In a way, Galovich was in way over his head with this stuff. But he rose to the challenge.
“CAL put me in those places,” he says. “It pushed me beyond what I would normally do.”
Galovich and Young both say these are the experiences that will set him apart when it’s time to apply to medical school.
“We try to blend this hybrid between students getting theoretical training with hands-on, applied experience,” Young says. “In one of my first meetings with the CAL advisory board, a number of individuals from the business world jumped all over me and said, ‘We’re tired of seeing people leave college who are able to talk the talk but not walk the walk.’”
Likewise Jay Fugal, a CAL graduate who currently oversees 380 employees as a human resources director, says the one-and-done service project doesn’t cut it on resumes anymore. He wants to see leadership and service hours on the order of hundreds.
“When helping CAL students prepare resumes, there’s a night-and-day difference from helping a regular college kid,” Fugal says. “We didn’t have any problems with CAL students coming up with things to put on a resume, especially in the skills section. We had to narrow it down; they had too many skills. Others, we have to stretch to come up with things.”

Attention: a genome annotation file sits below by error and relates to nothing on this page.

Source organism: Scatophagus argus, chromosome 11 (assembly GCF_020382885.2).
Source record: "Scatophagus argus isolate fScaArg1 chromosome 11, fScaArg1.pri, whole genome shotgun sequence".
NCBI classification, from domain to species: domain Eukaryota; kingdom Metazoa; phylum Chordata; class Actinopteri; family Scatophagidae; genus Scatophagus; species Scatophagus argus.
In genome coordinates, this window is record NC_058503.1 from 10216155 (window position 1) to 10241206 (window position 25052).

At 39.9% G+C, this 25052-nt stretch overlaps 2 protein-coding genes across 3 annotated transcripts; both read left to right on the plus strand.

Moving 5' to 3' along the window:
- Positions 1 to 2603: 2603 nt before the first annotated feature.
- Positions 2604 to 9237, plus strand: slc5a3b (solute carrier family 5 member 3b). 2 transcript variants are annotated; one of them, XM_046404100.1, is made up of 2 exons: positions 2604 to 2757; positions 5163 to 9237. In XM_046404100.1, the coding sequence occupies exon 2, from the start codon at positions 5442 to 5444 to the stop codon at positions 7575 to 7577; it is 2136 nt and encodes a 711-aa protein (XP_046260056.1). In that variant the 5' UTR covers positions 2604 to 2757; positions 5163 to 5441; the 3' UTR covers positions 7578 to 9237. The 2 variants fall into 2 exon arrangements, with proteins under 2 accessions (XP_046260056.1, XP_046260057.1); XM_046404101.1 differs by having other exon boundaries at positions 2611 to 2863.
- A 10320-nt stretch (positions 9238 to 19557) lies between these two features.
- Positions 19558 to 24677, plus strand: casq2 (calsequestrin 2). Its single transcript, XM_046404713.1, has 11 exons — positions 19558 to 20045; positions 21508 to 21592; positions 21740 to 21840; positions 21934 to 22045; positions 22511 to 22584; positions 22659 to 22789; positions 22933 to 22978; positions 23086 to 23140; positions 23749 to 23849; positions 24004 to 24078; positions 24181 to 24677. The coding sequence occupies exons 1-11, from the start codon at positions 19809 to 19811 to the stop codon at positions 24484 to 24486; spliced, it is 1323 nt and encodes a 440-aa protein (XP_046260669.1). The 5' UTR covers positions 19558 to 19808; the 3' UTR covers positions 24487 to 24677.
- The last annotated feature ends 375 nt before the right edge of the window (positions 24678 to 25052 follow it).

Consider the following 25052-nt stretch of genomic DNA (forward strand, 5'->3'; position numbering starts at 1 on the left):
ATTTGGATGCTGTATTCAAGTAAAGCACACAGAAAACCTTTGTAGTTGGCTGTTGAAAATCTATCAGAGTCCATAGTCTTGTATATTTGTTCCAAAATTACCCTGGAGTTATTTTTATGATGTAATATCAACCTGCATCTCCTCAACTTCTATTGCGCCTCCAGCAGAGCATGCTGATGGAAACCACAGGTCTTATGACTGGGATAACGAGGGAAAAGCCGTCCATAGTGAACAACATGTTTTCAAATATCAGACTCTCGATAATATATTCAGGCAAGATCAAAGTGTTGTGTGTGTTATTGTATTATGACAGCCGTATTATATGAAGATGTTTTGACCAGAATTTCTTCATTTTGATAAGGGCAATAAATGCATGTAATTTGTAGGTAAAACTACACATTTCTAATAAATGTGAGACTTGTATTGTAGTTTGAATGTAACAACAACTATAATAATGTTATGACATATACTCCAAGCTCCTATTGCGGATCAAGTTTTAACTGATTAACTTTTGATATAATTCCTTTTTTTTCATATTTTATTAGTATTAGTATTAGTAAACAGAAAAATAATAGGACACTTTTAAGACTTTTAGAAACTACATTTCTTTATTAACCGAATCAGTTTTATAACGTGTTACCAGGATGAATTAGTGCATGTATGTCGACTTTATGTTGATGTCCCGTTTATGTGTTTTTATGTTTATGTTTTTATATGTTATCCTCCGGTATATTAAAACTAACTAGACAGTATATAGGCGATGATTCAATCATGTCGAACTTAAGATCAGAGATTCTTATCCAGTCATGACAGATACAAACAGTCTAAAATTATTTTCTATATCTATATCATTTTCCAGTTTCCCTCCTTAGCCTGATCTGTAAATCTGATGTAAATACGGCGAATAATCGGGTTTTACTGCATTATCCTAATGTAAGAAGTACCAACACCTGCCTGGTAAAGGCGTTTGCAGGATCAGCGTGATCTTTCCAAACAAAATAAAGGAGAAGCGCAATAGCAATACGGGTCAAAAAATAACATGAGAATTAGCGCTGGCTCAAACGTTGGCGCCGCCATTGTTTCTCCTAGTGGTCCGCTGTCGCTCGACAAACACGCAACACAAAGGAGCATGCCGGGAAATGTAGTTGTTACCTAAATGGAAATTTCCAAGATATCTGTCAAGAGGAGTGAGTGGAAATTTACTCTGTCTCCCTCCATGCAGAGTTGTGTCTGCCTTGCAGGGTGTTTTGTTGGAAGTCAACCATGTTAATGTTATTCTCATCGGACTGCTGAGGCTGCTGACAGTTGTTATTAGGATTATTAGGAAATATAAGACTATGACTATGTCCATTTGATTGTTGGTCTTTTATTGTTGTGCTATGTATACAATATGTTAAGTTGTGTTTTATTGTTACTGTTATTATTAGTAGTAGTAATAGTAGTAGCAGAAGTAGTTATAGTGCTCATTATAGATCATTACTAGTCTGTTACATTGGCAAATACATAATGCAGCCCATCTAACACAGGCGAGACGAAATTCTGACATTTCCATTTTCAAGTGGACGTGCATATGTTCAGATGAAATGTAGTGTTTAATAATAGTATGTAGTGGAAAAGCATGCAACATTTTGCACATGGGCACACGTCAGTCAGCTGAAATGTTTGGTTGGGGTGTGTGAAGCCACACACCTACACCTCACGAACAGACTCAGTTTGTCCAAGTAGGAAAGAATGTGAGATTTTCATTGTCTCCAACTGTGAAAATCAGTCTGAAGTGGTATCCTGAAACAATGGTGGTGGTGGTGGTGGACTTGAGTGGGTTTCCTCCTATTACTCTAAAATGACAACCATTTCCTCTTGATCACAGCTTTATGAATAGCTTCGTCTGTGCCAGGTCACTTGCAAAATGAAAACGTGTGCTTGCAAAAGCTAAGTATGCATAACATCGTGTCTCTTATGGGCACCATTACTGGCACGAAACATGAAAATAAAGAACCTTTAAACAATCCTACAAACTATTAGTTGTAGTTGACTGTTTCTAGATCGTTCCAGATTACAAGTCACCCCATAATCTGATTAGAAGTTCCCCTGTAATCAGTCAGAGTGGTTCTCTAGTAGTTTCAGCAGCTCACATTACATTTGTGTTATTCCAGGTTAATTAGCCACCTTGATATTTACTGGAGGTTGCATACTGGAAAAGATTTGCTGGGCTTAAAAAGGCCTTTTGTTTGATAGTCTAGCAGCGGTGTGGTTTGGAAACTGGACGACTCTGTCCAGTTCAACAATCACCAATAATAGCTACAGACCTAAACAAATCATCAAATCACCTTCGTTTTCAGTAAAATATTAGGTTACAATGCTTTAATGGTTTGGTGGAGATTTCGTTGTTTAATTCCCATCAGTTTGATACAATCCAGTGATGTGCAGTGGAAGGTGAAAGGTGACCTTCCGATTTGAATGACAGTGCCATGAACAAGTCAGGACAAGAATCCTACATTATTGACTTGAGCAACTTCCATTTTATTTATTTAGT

Local boy makes good
Mark McCormack ‘07 felt a twinge of jealousy when he stopped by the CAL student retreat in the fall of 2011. As a member of the CAL’s advisory board, he was a guest speaker at the kick-off get-together for the new crop of CAL students in Heber, Utah.
“They didn’t have all this — the social aspect of it — when I graduated from CAL,” he laments.
That would be the lone gripe, if you can call it a gripe, that McCormack has about his CAL experience. He graduated from the CAL with high distinction in 2007, when the current iteration of CAL was still in its infancy. In 2009 he was asked to return to the CAL as a board member and mentor.
McCormack, originally from Highland, Utah, is president of the West Jordan-based manufacturing firm ADP Lemco, Inc. The company, which has grown 170 percent with McCormack at the helm, produces basketball backstops, batting cages, scoreboards and other athletic/display equipment. Yearly, they ship more than 600 basketball units alone, he says.
He has worked at the company full-time since he graduated high school, so he didn’t necessarily need the shiny CAL sticker on his resume to get to this point in his career. So why do it?
“Most of the big things in my life wouldn’t have changed a lot [without CAL],” says the former Lone Peak High School football player and wrestler (and current assistant football coach at Riverton High School). “But it would’ve taken me a lot longer to figure things out.”